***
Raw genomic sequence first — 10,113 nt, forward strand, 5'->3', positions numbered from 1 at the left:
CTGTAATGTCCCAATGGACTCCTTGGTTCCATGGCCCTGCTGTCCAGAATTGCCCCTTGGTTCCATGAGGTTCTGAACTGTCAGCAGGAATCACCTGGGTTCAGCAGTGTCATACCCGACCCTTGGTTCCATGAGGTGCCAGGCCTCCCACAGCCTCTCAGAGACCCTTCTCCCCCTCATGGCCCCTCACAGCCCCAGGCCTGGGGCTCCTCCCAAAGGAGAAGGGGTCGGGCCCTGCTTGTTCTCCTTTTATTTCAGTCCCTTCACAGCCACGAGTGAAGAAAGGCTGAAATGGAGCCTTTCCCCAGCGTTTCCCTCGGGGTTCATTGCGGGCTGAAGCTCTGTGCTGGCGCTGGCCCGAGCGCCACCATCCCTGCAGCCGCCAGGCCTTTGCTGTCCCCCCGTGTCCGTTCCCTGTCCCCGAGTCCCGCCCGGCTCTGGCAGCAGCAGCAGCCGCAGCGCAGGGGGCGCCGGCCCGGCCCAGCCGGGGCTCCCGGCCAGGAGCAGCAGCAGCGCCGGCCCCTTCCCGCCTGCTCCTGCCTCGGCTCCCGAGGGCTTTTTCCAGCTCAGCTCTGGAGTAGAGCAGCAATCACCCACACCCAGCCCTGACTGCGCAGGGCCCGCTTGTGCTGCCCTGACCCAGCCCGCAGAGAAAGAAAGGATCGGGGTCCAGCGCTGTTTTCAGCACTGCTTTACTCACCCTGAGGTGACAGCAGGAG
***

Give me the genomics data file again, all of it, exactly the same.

Raw genomic sequence first — 10,113 nt, forward strand, 5'->3', positions numbered from 1 at the left:
CTGTAATGTCCCAATGGACTCCTTGGTTCCATGGCCCTGCTGTCCAGAATTGCCCCTTGGTTCCATGAGGTTCTGAACTGTCAGCAGGAATCACCTGGGTTCAGCAGTGTCATACCCGACCCTTGGTTCCATGAGGTGCCAGGCCTCCCACAGCCTCTCAGAGACCCTTCTCCCCCTCATGGCCCCTCACAGCCCCAGGCCTGGGGCTCCTCCCAAAGGAGAAGGGGTCGGGCCCTGCTTGTTCTCCTTTTATTTCAGTCCCTTCACAGCCACGAGTGAAGAAAGGCTGAAATGGAGCCTTTCCCCAGCGTTTCCCTCGGGGTTCATTGCGGGCTGAAGCTCTGTGCTGGCGCTGGCCCGAGCGCCACCATCCCTGCAGCCGCCAGGCCTTTGCTGTCCCCCCGTGTCCGTTCCCTGTCCCCGAGTCCCGCCCGGCTCTGGCAGCAGCAGCAGCCGCAGCGCAGGGGGCGCCGGCCCGGCCCAGCCGGGGCTCCCGGCCAGGAGCAGCAGCAGCGCCGGCCCCTTCCCGCCTGCTCCTGCCTCGGCTCCCGAGGGCTTTTTCCAGCTCAGCTCTGGAGTAGAGCAGCAATCACCCACACCCAGCCCTGACTGCGCAGGGCCCGCTTGTGCTGCCCTGACCCAGCCCGCAGAGAAAGAAAGGATCGGGGTCCAGCGCTGTTTTCAGCACTGCTTTACTCACCCTGAGGTGACAGCAGGAG